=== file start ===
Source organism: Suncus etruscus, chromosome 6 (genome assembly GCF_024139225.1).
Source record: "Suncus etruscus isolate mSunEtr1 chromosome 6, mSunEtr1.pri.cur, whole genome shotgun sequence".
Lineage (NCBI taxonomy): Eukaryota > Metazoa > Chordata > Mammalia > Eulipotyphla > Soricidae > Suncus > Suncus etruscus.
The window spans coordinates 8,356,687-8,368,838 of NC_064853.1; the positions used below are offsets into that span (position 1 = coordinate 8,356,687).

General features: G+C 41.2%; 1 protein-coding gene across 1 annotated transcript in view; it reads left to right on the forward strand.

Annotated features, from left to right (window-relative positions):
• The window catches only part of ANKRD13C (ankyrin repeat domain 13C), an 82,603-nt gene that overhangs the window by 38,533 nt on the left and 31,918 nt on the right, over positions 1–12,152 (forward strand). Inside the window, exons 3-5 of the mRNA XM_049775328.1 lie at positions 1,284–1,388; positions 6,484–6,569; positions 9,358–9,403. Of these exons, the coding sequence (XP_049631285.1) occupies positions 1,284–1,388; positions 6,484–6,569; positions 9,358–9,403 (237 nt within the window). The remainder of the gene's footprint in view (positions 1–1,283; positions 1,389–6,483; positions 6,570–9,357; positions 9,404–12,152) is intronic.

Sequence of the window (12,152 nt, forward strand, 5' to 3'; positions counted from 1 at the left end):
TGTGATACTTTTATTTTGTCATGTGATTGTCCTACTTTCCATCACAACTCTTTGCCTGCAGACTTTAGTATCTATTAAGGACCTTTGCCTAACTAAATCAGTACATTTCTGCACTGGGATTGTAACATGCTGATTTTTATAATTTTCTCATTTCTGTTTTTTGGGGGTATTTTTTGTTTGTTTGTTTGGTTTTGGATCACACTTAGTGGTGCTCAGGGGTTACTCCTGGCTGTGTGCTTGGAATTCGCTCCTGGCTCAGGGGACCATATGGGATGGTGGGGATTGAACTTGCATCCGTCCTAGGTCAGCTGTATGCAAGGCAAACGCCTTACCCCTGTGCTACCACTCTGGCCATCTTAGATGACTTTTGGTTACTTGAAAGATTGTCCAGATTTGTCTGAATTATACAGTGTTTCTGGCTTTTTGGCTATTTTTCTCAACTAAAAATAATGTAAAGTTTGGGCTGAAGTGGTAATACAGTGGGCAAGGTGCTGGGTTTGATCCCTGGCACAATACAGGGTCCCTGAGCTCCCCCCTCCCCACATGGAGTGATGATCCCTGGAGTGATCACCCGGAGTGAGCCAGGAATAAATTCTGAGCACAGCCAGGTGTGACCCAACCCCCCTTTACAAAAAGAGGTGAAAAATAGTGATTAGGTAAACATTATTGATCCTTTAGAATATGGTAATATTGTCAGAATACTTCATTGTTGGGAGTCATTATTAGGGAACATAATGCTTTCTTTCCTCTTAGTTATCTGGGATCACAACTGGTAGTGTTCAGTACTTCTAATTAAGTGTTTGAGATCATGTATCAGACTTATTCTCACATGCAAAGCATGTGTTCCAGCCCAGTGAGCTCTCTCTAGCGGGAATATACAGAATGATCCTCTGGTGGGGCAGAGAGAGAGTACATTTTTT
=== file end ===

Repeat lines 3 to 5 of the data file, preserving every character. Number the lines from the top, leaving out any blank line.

Lineage (NCBI taxonomy): Eukaryota > Metazoa > Chordata > Mammalia > Eulipotyphla > Soricidae > Suncus > Suncus etruscus.
The window spans coordinates 8,356,687-8,368,838 of NC_064853.1; the positions used below are offsets into that span (position 1 = coordinate 8,356,687).

General features: G+C 41.2%; 1 protein-coding gene across 1 annotated transcript in view; it reads left to right on the forward strand.